In memoriam: Obo Addy Ghanaian master drummer passes away at 76 Obo Addy, Ghanaian master drummer, award-winning composer, skilled teacher and one of the key originators of worldbeat music, has passed away. He died Thursday afternoon in Portland, Oregon where he had lived with his wife Susan since 1978. Obo died after his second bout with liver cancer, a disease he'd been battling since 2007. He was 76 years old.

Obo Addy was born in 1936 as the son of a West African medicine man. He was given the designation of "master drummer" at the age of 6. Playing in numerous bands that blended Western pop with traditional African sounds, Addy built a career. He and some of his brothers performed at the 1972 Olympic Games in Munich.

After Obo settled in Portland, he continued to tour and perform, while also joining the staff at Lewis and Clark College where he taught music.

In 1993 Obo received a Governors Award for the Arts here in Oregon. In 1996, the National Endowment for the Arts gave Addy the prestigious National Heritage Fellowship Award.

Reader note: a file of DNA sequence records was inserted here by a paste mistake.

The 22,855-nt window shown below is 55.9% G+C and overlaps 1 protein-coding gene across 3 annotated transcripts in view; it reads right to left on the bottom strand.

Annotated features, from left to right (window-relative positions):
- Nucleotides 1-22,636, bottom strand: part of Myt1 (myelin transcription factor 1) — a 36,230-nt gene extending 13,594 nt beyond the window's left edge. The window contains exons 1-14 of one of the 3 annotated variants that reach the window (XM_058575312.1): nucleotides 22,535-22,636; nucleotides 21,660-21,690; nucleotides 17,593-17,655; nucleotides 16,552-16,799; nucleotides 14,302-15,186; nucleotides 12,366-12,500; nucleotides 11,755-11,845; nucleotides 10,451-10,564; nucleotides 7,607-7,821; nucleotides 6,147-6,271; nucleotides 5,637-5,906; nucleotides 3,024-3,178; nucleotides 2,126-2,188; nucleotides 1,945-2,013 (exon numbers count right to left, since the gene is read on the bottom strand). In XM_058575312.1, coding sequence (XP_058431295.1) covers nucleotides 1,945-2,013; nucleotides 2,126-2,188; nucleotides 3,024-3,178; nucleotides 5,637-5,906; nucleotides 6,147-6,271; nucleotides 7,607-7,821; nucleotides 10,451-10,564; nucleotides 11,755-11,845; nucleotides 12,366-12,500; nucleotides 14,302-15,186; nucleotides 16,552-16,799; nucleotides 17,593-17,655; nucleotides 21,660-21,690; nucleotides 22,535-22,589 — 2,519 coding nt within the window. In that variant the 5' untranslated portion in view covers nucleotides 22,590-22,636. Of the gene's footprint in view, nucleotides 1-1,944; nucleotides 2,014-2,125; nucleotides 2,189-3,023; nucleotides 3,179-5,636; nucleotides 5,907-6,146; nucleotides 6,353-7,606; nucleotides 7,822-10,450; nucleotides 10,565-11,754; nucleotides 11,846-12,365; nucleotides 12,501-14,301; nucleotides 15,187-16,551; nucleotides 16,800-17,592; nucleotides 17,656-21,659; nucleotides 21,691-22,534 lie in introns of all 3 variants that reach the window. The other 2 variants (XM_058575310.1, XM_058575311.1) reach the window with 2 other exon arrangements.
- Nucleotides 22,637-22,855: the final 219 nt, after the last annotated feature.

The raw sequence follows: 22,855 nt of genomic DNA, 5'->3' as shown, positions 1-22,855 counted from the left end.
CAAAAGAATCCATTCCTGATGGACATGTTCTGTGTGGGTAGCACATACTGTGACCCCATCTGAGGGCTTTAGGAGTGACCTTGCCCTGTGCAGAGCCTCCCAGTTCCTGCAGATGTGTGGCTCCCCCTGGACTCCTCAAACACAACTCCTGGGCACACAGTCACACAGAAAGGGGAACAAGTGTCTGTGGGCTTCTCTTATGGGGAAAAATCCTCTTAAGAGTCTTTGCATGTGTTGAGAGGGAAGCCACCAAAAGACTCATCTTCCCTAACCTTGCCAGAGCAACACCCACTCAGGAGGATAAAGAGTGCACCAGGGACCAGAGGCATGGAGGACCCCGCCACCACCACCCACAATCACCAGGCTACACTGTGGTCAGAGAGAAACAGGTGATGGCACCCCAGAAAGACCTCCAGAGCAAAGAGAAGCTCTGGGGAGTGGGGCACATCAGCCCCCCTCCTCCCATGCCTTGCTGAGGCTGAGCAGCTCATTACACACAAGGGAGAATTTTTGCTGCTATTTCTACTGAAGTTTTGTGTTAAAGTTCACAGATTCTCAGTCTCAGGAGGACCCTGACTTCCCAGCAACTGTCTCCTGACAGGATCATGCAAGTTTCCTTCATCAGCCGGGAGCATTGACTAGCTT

Obo Addy's family released the following statement:

"These last few weeks were full of love as Obo was able to spend time with old friends and have his family all around. We are happy that his final days were peaceful - as was his passing. We know that he is flying through the sky and playing his drums for all to hear."

Addy is survived by his wife Susan; children Alex Addy, Brenda Addy, Akuyea Anupa Addy, Akuyea Bibio Addy, Akuyea Regina Addy and Kordai Addy; stepdaughter Debbe Hamada (Bill Andrews) and stepson Dan Amada (Judy); brothers Yacub Addy, Oko Thompson, Ismaila Addy and Mustapha Tettey Addy; and nine grandchildren.

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